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Activity of Nivolumab for Renal Cell Carcinoma Brain Metastases

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Key Points

  • Intracranial response was achieved in 12% of patients with previously untreated brain metastases.
  • Prior focal therapy in patients with previously treated metastases was associated with reduced risk of intracranial progression. 

In an analysis of the phase II GETUG-AFU 26 NIVOREN study reported in the Journal of Clinical Oncology, Flippot et al found that nivolumab had limited activity in patients with previously untreated brain metastases from clear cell renal cell carcinoma.

The study assessed nivolumab in patients with metastatic clear cell renal cell carcinoma that had failed to respond to VEGF-directed therapies. The analysis included a subgroup of 73 patients with asymptomatic brain metastases from the trial, consisting of 39 with previously untreated metastases (cohort A) and 34 with prior treatment (cohort B).

The primary outcome measure for the analysis was intracranial response rate with nivolumab in cohort A.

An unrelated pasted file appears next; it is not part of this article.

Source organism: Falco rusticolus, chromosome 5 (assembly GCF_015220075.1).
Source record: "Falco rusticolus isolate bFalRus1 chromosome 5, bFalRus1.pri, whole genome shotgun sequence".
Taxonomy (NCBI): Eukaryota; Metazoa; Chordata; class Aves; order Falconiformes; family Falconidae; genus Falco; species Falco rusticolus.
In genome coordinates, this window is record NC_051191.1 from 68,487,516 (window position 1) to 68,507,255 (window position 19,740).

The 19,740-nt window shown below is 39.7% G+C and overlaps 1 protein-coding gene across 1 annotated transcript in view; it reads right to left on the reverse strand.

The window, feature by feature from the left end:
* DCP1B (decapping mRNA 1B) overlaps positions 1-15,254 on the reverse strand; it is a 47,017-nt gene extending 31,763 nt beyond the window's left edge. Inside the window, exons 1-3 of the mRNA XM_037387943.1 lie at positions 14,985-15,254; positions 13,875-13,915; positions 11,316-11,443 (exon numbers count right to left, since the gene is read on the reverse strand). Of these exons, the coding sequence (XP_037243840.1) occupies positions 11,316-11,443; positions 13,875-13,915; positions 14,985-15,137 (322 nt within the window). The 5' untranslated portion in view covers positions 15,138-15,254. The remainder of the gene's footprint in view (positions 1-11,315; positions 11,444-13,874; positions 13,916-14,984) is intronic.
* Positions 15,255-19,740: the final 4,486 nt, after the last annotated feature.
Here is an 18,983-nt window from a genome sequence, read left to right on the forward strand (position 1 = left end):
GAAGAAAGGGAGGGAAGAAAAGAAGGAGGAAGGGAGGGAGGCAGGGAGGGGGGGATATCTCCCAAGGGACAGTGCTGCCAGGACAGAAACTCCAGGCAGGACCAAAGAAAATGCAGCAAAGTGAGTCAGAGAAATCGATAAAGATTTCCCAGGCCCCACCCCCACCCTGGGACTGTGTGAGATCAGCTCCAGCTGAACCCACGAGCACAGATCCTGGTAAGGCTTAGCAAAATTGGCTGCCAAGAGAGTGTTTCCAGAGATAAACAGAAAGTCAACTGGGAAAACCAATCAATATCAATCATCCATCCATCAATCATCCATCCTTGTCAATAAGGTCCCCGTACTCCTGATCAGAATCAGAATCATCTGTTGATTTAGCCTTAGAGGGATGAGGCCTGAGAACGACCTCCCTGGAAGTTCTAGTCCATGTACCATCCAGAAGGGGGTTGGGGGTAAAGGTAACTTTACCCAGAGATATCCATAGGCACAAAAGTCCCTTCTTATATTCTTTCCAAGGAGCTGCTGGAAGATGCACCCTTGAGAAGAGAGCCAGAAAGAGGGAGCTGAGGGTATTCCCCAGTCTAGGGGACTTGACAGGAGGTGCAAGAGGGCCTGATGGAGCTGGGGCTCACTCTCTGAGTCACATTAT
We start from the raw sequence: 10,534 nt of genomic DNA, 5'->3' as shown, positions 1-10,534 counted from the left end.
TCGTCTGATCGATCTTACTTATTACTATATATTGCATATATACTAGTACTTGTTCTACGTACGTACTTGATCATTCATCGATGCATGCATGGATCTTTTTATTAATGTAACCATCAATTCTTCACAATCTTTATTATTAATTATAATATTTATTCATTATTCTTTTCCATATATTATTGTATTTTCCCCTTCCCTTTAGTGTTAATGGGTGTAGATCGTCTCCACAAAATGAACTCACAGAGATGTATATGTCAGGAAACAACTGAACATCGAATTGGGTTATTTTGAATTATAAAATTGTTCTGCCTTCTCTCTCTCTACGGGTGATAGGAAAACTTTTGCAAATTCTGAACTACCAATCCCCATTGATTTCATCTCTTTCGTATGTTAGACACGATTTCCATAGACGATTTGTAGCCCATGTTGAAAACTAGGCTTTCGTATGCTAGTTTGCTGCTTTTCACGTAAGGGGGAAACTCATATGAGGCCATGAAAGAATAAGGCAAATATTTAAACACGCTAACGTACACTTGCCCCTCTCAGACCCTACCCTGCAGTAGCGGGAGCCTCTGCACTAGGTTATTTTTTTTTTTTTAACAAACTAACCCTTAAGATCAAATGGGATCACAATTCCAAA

Treatment Outcomes

The intracranial response rate in cohort A was 12%, with no objective responses being reported in patients with multiple brain lesions or lesions larger than 1 cm. At data cutoff, 30 (77%) of 39 patients in cohort A had intracranial progression, including 14 (47%) of 30 with new brain metastases. In cohort B, 26 (77%) of 34 had progression, including 9 (35%) of 26 with new brain metastases.

Median intracranial progression-free survival was 2.7 months in cohort A and 4.8 months in cohort B (adjusted hazard ratio [HR] = 2.04, 95% confidence interval [CI] = 1.08–3.83), with 6-month rates of 23.8% and 49.4%. In an analysis adjusting for baseline characteristics, prior focal brain therapy in cohort B reduced risk of intracranial progression (HR = 0.49, 95% CI = 0.26–0.92). Overall survival at 12 months was 67% in cohort A and 59% in cohort B. Subsequent focal brain therapy was required in 72% of patients in cohort A.

The investigators concluded, “Nivolumab activity is limited in patients with untreated brain metastases from clear cell renal cell carcinoma. Brain imaging and focal therapy should be considered before immune checkpoint inhibitors in patients with metastatic clear cell renal cell carcinoma.”

Laurence Albiges, MD, PhD, of Gustave Roussy, Université Paris-Saclay, Villejuif, is the corresponding author for the Journal of Clinical Oncology article.

Disclosure: The study was supported by Bristol-Myers Squibb. For full disclosures of the study authors, visit jco.ascopubs.org.

The content in this post has not been reviewed by the American Society of Clinical Oncology, Inc. (ASCO®) and does not necessarily reflect the ideas and opinions of ASCO®.


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